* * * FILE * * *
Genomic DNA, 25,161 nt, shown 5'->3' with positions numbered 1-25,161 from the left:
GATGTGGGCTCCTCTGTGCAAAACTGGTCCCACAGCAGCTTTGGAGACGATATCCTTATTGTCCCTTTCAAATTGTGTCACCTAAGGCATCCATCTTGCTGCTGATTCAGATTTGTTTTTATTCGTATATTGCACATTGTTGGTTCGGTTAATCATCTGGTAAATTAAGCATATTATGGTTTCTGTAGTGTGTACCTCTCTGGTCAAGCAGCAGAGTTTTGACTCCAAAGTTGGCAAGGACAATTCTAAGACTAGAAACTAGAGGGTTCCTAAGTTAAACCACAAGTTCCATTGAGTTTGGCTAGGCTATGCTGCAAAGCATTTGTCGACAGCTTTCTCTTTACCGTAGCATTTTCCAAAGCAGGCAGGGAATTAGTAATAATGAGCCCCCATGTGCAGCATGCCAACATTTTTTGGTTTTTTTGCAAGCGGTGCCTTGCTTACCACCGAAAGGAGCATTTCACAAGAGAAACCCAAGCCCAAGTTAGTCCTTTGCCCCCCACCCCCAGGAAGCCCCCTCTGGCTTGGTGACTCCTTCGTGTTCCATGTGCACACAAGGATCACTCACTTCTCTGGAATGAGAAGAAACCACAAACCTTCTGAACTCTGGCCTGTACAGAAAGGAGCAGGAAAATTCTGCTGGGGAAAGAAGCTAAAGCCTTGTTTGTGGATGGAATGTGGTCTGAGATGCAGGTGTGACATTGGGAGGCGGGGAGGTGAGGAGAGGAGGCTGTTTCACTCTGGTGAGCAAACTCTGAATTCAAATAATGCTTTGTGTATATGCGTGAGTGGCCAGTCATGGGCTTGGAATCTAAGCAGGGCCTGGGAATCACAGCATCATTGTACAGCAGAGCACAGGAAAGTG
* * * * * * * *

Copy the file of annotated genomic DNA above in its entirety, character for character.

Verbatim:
Genomic DNA, 25,161 nt, shown 5'->3' with positions numbered 1-25,161 from the left:
GATGTGGGCTCCTCTGTGCAAAACTGGTCCCACAGCAGCTTTGGAGACGATATCCTTATTGTCCCTTTCAAATTGTGTCACCTAAGGCATCCATCTTGCTGCTGATTCAGATTTGTTTTTATTCGTATATTGCACATTGTTGGTTCGGTTAATCATCTGGTAAATTAAGCATATTATGGTTTCTGTAGTGTGTACCTCTCTGGTCAAGCAGCAGAGTTTTGACTCCAAAGTTGGCAAGGACAATTCTAAGACTAGAAACTAGAGGGTTCCTAAGTTAAACCACAAGTTCCATTGAGTTTGGCTAGGCTATGCTGCAAAGCATTTGTCGACAGCTTTCTCTTTACCGTAGCATTTTCCAAAGCAGGCAGGGAATTAGTAATAATGAGCCCCCATGTGCAGCATGCCAACATTTTTTGGTTTTTTTGCAAGCGGTGCCTTGCTTACCACCGAAAGGAGCATTTCACAAGAGAAACCCAAGCCCAAGTTAGTCCTTTGCCCCCCACCCCCAGGAAGCCCCCTCTGGCTTGGTGACTCCTTCGTGTTCCATGTGCACACAAGGATCACTCACTTCTCTGGAATGAGAAGAAACCACAAACCTTCTGAACTCTGGCCTGTACAGAAAGGAGCAGGAAAATTCTGCTGGGGAAAGAAGCTAAAGCCTTGTTTGTGGATGGAATGTGGTCTGAGATGCAGGTGTGACATTGGGAGGCGGGGAGGTGAGGAGAGGAGGCTGTTTCACTCTGGTGAGCAAACTCTGAATTCAAATAATGCTTTGTGTATATGCGTGAGTGGCCAGTCATGGGCTTGGAATCTAAGCAGGGCCTGGGAATCACAGCATCATTGTACAGCAGAGCACAGGAAAGTG